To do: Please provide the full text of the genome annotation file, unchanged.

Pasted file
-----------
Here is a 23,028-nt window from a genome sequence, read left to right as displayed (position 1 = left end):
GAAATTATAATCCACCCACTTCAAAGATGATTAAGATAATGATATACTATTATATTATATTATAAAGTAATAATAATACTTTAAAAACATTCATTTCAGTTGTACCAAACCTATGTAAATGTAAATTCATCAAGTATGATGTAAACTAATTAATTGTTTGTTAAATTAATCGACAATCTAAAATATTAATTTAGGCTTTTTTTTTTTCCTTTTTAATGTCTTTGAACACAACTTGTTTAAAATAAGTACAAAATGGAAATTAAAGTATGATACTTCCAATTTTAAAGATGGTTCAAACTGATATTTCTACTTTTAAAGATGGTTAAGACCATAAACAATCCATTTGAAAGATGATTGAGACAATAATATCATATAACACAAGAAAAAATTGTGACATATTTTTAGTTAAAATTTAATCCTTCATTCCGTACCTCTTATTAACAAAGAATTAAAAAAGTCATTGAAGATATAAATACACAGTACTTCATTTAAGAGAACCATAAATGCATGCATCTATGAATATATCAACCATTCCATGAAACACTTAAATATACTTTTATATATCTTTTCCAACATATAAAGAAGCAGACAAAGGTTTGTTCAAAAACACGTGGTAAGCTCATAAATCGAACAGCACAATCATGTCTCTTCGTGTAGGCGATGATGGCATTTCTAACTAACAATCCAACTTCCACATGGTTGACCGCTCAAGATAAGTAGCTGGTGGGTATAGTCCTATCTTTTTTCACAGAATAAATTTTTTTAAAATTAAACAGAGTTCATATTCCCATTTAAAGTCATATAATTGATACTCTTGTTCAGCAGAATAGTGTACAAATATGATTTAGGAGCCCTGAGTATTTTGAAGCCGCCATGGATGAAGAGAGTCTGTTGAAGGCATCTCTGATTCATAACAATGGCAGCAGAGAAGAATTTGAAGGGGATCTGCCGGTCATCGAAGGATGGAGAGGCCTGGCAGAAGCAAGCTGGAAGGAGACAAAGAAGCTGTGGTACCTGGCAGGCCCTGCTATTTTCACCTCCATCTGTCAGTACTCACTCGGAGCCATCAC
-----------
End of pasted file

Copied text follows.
Here is a 23,028-nt window from a genome sequence, read left to right as displayed (position 1 = left end):
GAAATTATAATCCACCCACTTCAAAGATGATTAAGATAATGATATACTATTATATTATATTATAAAGTAATAATAATACTTTAAAAACATTCATTTCAGTTGTACCAAACCTATGTAAATGTAAATTCATCAAGTATGATGTAAACTAATTAATTGTTTGTTAAATTAATCGACAATCTAAAATATTAATTTAGGCTTTTTTTTTTTCCTTTTTAATGTCTTTGAACACAACTTGTTTAAAATAAGTACAAAATGGAAATTAAAGTATGATACTTCCAATTTTAAAGATGGTTCAAACTGATATTTCTACTTTTAAAGATGGTTAAGACCATAAACAATCCATTTGAAAGATGATTGAGACAATAATATCATATAACACAAGAAAAAATTGTGACATATTTTTAGTTAAAATTTAATCCTTCATTCCGTACCTCTTATTAACAAAGAATTAAAAAAGTCATTGAAGATATAAATACACAGTACTTCATTTAAGAGAACCATAAATGCATGCATCTATGAATATATCAACCATTCCATGAAACACTTAAATATACTTTTATATATCTTTTCCAACATATAAAGAAGCAGACAAAGGTTTGTTCAAAAACACGTGGTAAGCTCATAAATCGAACAGCACAATCATGTCTCTTCGTGTAGGCGATGATGGCATTTCTAACTAACAATCCAACTTCCACATGGTTGACCGCTCAAGATAAGTAGCTGGTGGGTATAGTCCTATCTTTTTTCACAGAATAAATTTTTTTAAAATTAAACAGAGTTCATATTCCCATTTAAAGTCATATAATTGATACTCTTGTTCAGCAGAATAGTGTACAAATATGATTTAGGAGCCCTGAGTATTTTGAAGCCGCCATGGATGAAGAGAGTCTGTTGAAGGCATCTCTGATTCATAACAATGGCAGCAGAGAAGAATTTGAAGGGGATCTGCCGGTCATCGAAGGATGGAGAGGCCTGGCAGAAGCAAGCTGGAAGGAGACAAAGAAGCTGTGGTACCTGGCAGGCCCTGCTATTTTCACCTCCATCTGTCAGTACTCACTCGGAGCCATCAC